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Data-driven approach of CUSUM algorithm in temporal aberrant event detection using interactive web applications.

An important challenge in public health surveillance is the timely detection of unusual patterns in the occurrence of diseases or other types of adverse health events so that action can be taken to minimize the impact on the population. As a provincial government agency, Public Health Ontario (PHO) has a mandate to conduct reportable infectious disease surveillance on behalf of the Ontario Ministry of Health and Long-Term Care. Reportable disease surveillance data are entered into the integrated Public Information System (iPHIS) by Ontario's 36 regional public health units. Public Health Ontario also operates the provincial reference laboratory (PHOL) and includes the results from testing of diseases when there is a representative sample (e.g., influenza) to monitor the rates of disease in Ontario.

Aberrations in disease incidence (defined as higher than expected disease counts that could be detected through statistical models (1)) may provide an early warning of an outbreak or indicate the start of a seasonal increase in incidence. For this purpose, PHO has been using the Early Aberration Reporting System (EARS) (2) method, which was developed by the US Centers for Disease Control and Prevention. While they deemed it useful, staff at PHO found the algorithm generated many false positive alerts, particularly among low incidence diseases and those with high seasonality.

The published literature on statistical techniques for surveillance of diseases over time indicates that many potential methods of aberrant event detection are possible. These are generally classified into the following categories: regression techniques, time series methodology and statistical process control (SPC) methods, many of which are available in the surveillance (3,4) package in R (5). The purpose of each one is to detect important changes in the underlying process as soon as they occur. Two reviews of prospective statistical surveillance in public health are provided by Sonesson et al. (6) and Unkel et al. (7) All focus on maximizing the statistical properties of the detection methods.

Recent developments in interactive data visualization and statistical modelling through web-based applications (e.g., the Shiny (8) package in R) enable users to interact directly with the statistical algorithms, data and results. Application of this technology to disease surveillance allows staff involved in the communicable disease program areas to visualize the results of different statistical detection methods as well as the effects of parameters chosen for each method, for example, adjusting for seasonal variation. This permits the user to balance the sensitivity and specificity of the algorithm from a program perspective as well as a statistical perspective.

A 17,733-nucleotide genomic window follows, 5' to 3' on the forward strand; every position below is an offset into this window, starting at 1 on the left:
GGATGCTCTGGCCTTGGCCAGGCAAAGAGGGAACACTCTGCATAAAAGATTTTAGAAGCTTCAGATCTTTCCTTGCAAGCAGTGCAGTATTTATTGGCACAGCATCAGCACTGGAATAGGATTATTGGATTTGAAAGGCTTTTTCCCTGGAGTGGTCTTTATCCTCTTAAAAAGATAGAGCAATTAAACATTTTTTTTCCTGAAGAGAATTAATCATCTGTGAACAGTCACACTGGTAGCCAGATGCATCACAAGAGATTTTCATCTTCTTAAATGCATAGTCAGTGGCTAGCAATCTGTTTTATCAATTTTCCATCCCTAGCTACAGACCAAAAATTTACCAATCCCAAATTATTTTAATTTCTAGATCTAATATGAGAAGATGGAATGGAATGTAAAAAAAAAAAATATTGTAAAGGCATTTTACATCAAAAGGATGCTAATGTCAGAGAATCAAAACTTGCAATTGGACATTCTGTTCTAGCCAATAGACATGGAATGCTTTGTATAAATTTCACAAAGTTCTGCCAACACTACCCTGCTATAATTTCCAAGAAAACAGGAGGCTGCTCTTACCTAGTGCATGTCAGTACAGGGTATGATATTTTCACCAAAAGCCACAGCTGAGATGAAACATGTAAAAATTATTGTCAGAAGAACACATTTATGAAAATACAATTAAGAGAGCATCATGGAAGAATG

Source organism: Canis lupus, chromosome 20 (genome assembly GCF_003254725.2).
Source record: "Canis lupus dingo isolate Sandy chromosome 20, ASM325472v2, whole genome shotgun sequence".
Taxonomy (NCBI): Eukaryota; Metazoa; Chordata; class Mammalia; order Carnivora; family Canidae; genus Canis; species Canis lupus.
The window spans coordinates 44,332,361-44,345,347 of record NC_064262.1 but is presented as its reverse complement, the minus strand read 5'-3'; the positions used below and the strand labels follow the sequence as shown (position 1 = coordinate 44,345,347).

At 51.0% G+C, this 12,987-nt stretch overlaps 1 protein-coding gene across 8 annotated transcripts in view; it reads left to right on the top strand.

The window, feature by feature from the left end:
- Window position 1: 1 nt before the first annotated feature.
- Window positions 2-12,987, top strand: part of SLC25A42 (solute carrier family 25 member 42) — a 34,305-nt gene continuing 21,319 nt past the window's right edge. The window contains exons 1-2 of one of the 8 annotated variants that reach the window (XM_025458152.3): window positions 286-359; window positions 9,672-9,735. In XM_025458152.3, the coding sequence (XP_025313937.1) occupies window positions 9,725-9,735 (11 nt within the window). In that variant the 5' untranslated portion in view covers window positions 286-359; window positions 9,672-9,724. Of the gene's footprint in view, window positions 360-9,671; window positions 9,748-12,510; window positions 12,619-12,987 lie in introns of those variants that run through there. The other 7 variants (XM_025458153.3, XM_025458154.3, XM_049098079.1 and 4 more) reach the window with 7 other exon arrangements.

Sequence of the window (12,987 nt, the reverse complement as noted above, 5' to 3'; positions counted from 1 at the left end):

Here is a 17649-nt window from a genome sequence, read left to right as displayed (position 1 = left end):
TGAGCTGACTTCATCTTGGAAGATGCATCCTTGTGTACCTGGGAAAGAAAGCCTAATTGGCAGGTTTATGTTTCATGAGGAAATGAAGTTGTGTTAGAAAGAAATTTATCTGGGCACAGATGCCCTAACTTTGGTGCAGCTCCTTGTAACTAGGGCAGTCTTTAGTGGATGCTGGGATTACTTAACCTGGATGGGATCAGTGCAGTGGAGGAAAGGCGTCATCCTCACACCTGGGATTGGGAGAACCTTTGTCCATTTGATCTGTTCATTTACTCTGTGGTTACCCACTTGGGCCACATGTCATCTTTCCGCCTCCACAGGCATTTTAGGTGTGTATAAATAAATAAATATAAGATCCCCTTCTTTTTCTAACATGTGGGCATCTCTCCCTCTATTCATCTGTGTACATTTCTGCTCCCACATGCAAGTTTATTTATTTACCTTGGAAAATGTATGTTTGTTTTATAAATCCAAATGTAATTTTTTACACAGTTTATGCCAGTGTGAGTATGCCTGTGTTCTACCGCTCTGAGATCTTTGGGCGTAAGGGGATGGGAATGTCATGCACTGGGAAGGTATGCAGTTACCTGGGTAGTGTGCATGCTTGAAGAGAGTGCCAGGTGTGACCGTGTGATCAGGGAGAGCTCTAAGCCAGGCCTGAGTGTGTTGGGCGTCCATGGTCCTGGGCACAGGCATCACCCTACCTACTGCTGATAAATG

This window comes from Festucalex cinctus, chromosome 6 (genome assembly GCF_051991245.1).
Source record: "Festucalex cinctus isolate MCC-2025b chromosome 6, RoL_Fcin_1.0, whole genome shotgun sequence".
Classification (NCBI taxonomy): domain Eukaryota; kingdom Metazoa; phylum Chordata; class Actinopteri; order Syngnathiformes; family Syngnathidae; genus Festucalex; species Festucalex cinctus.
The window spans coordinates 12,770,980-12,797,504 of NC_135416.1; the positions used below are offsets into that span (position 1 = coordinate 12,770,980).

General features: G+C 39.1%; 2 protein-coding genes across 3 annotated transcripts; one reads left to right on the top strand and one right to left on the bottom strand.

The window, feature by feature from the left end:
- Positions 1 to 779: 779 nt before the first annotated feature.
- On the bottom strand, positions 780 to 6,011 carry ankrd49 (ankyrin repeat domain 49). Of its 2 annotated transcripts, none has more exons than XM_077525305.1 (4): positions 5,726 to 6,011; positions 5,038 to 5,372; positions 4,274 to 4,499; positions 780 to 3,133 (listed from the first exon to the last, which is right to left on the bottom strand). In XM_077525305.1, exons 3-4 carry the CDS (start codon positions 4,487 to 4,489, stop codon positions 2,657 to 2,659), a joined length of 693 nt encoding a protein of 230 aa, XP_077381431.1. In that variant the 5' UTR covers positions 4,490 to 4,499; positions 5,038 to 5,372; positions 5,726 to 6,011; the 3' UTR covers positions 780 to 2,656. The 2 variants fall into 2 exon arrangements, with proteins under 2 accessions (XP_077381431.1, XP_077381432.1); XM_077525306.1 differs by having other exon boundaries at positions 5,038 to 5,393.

An on-going research study (9) at PHO has indicated the value of using SPC in detecting aberrant events. Methods in SPC have been widely adopted for disease monitoring; one of the most popular methods is the cumulative sum (CUSUM) control chart, originally proposed for industrial quality control data. (10) Compared with EARS, the CUSUM technique is more sensitive to moderate changes in the average event rate and slow rises in case counts. (11,12) In SPC literature, data processes are said to be "in control" when no aberrant events (or outbreaks) are expected and the system will "alert" when an aberrant event is detected.

The successful application of CUSUM methodology in the research project, staff's concerns about the number of false positive warnings from the existing EARS program, and the ability to visualize the SPC methods created an opportunity to develop temporal aberrant event detection methods with improved sensitivity and specificity, using Ontario's reportable infectious disease data from iPHIS and representative laboratory testing data from the PHO Laboratory (PHOL). The specific question the current study asked was: "Does the prospective application of customized user-defined, disease-specific CUSUM algorithms, based on historical patterns, have improved sensitivity and specificity compared to the existing approach?"

METHODS

Data